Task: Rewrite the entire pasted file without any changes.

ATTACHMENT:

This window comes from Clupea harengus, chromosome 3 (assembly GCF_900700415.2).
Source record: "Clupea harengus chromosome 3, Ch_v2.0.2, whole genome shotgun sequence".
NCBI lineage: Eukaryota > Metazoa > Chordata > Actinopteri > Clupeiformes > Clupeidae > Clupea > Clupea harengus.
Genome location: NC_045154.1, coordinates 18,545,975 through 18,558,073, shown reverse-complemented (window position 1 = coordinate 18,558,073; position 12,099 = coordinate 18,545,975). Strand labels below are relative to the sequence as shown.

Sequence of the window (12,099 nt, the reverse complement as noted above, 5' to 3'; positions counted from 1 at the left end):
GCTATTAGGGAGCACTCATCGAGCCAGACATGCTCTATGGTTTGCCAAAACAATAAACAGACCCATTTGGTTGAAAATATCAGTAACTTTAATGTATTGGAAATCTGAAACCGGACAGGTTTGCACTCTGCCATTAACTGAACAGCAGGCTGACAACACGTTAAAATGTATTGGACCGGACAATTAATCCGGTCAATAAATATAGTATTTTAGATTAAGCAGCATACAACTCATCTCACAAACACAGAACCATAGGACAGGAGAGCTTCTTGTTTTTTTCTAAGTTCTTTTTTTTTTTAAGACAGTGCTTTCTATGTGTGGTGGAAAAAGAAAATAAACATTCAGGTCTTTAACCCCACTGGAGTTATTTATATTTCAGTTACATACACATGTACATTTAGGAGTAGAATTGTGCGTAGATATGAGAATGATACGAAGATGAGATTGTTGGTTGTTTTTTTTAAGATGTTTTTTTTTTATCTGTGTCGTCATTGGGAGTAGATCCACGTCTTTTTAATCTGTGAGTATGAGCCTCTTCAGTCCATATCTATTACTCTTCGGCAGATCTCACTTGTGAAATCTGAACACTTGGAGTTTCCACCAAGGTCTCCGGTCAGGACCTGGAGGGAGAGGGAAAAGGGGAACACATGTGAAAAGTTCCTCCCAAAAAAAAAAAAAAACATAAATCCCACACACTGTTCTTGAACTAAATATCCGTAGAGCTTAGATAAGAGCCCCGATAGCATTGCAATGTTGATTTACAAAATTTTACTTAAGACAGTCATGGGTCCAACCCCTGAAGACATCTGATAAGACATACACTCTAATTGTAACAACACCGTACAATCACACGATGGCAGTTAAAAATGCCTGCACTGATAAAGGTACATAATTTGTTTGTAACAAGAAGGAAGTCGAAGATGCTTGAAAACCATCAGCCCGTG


This window comes from Clupea harengus, chromosome 3 (assembly GCF_900700415.2).
Source record: "Clupea harengus chromosome 3, Ch_v2.0.2, whole genome shotgun sequence".
NCBI lineage: Eukaryota > Metazoa > Chordata > Actinopteri > Clupeiformes > Clupeidae > Clupea > Clupea harengus.
Genome location: NC_045154.1, coordinates 18,545,975 through 18,558,073, shown reverse-complemented (window position 1 = coordinate 18,558,073; position 12,099 = coordinate 18,545,975). Strand labels below are relative to the sequence as shown.

Sequence of the window (12,099 nt, the reverse complement as noted above, 5' to 3'; positions counted from 1 at the left end):
GCTATTAGGGAGCACTCATCGAGCCAGACATGCTCTATGGTTTGCCAAAACAATAAACAGACCCATTTGGTTGAAAATATCAGTAACTTTAATGTATTGGAAATCTGAAACCGGACAGGTTTGCACTCTGCCATTAACTGAACAGCAGGCTGACAACACGTTAAAATGTATTGGACCGGACAATTAATCCGGTCAATAAATATAGTATTTTAGATTAAGCAGCATACAACTCATCTCACAAACACAGAACCATAGGACAGGAGAGCTTCTTGTTTTTTTCTAAGTTCTTTTTTTTTTTAAGACAGTGCTTTCTATGTGTGGTGGAAAAAGAAAATAAACATTCAGGTCTTTAACCCCACTGGAGTTATTTATATTTCAGTTACATACACATGTACATTTAGGAGTAGAATTGTGCGTAGATATGAGAATGATACGAAGATGAGATTGTTGGTTGTTTTTTTTAAGATGTTTTTTTTTTATCTGTGTCGTCATTGGGAGTAGATCCACGTCTTTTTAATCTGTGAGTATGAGCCTCTTCAGTCCATATCTATTACTCTTCGGCAGATCTCACTTGTGAAATCTGAACACTTGGAGTTTCCACCAAGGTCTCCGGTCAGGACCTGGAGGGAGAGGGAAAAGGGGAACACATGTGAAAAGTTCCTCCCAAAAAAAAAAAAAAACATAAATCCCACACACTGTTCTTGAACTAAATATCCGTAGAGCTTAGATAAGAGCCCCGATAGCATTGCAATGTTGATTTACAAAATTTTACTTAAGACAGTCATGGGTCCAACCCCTGAAGACATCTGATAAGACATACACTCTAATTGTAACAACACCGTACAATCACACGATGGCAGTTAAAAATGCCTGCACTGATAAAGGTACATAATTTGTTTGTAACAAGAAGGAAGTCGAAGATGCTTGAAAACCATCAGCCCGTG